Pugwash Conferences begin
PUGWASH - The Pugwash Conferences have returned to Pugwash.
For the first time since the inaugural conferences in 1957, scientists and experts on world affairs have returned to discuss ways to attain disarmament and world peace.
Last night the conferences began with a disarmament discussion focusing on creating a path to a nuclear weapons-free world.
During the panel dialogue, discussion centred around the amount of resources countries put into weapons of mass destruction.
Jayantha Dhanapala, former UN under-secretary-general for Disarmament affairs, said $1084 per person in the world is spent on nuclear weapons.
"There are people in this world living off two dollars a day," said Marian Hobbs, New Zealand's minister of disarmament and arms control.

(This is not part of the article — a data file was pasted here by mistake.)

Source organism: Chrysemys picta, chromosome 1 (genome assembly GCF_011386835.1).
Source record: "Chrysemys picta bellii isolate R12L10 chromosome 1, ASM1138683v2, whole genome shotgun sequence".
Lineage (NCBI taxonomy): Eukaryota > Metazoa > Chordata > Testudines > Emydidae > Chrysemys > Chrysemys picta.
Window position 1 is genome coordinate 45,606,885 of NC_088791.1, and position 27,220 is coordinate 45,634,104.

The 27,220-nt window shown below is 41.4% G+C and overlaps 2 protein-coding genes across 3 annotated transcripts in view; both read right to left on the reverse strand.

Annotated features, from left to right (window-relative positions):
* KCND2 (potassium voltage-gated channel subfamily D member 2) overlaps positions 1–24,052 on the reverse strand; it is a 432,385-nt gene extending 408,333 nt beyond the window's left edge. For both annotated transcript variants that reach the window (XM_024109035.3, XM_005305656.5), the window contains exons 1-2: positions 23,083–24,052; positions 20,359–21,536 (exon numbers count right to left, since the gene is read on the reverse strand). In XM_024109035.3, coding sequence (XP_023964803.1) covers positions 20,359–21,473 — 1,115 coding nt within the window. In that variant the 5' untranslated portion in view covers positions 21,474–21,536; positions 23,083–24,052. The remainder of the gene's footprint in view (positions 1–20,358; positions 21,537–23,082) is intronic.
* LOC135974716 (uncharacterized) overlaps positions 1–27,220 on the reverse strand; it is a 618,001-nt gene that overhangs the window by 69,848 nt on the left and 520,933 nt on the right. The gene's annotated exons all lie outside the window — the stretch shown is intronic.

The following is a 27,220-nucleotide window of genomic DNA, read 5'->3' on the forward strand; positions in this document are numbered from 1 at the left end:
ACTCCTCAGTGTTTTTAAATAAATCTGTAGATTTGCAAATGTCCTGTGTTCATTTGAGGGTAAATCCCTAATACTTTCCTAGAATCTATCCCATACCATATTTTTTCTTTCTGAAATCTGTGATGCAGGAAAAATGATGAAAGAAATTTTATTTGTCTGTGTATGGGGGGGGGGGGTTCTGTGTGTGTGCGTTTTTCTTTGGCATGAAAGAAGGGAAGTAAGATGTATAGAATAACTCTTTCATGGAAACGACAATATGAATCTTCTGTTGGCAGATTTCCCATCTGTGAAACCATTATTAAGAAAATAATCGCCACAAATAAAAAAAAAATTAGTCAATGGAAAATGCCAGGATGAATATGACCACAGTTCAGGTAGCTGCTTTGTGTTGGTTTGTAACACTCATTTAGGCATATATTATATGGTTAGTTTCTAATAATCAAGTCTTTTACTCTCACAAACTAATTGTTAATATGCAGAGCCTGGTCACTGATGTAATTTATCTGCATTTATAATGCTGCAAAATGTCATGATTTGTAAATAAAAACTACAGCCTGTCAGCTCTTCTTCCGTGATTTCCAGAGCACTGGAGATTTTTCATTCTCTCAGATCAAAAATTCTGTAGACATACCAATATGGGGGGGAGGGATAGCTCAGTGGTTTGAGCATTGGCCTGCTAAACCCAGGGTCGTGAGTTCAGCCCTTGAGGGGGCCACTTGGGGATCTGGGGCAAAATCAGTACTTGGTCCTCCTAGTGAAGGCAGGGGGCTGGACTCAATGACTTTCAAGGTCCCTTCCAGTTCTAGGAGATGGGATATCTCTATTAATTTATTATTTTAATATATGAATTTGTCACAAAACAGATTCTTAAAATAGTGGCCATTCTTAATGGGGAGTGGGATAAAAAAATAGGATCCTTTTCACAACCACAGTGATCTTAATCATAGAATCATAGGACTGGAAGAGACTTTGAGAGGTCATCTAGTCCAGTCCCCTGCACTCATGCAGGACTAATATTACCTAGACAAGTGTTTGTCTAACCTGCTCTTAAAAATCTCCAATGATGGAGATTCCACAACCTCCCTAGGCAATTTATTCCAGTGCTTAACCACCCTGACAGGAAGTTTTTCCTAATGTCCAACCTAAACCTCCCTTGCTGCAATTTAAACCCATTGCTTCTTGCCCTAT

"We need to evaluate the choices our governments make," Dhanapala said, adding that more and more money is being put into weapons all the time and less money put into things like environment and healthcare. "There are new weapons being invented."
The panel agreed that with the state the weapons situation is at, an attack now would be far worse than what happened at Hiroshima and Nagasaki.
Dhanapala said Canada has done a good job with helping the movement toward disarmament with peacekeeping and peace-building, but there are still many strides to be made.
Those strides lie in getting the citizens in this country under the age of 30 to vote and make a change, said Lieutenant-General Romeo Dallaire.
Hobbs felt the way the political system operates turns young people off because "it's the exact opposite of how children are taught to act."